A tornado touched down in Concord, Massachusetts, Monday morning, damaging 39 homes while knocking down power lines and several trees, officials said.
Residents woke up to extended damage from the storm that hit the area around 3:20 a.m., first touching down near the Cambridge Turnpike.
According to the National Weather Service, the tornado was rated an EF-1, with a maximum wind speed of 100 mph. It took a path of around 400 yards wide and about half a mile long, uprooting trees and damaging the roofs of several houses.
Only one home sustained severe structural damage.
Most of the damage was concentrated near Alcott and Independence roads, as well as the 400 to 500 block of Lexington Road, officials said. No injuries have been reported.
"We are thankful that no residents were injured during last night's storm," Concord Police Chief Joseph O'Connor said in a statement. "We ask that everyone be patient during today's cleanup and stay as far away from the damaged areas as possible."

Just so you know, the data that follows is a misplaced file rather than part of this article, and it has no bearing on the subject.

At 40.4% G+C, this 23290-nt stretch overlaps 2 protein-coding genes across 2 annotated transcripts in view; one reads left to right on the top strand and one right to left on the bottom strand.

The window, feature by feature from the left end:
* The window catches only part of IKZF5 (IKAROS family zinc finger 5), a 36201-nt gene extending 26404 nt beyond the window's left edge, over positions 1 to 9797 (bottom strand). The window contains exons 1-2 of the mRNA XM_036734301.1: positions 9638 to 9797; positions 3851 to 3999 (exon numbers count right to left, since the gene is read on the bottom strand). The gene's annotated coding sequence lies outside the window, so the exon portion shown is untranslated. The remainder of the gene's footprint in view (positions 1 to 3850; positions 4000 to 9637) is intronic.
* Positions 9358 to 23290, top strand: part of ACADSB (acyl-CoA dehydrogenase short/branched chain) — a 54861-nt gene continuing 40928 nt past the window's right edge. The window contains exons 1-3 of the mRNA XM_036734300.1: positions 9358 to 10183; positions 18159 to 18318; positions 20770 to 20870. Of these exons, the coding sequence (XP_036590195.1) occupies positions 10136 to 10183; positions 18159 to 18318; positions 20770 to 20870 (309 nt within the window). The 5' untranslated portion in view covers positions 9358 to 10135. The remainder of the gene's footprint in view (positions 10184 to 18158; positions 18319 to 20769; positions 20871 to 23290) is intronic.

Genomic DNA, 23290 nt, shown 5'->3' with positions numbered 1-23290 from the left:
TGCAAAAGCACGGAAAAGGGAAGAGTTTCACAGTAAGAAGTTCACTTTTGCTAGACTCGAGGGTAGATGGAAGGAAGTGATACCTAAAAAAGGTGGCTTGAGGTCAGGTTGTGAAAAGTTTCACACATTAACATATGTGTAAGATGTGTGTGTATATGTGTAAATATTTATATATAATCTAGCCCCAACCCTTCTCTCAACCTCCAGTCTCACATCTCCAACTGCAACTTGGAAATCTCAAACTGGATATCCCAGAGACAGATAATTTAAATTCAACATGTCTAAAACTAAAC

The drought currently affecting Massachusetts may have weakened the root systems of the trees, according to the weather service, making them easier to uproot in the wind.
The Concord Municipal Light Plant is working to restore power in the area, and as of 1 p.m. Monday, had restored power to 500 people. Approximately 500 Concord residents were still without power at that time.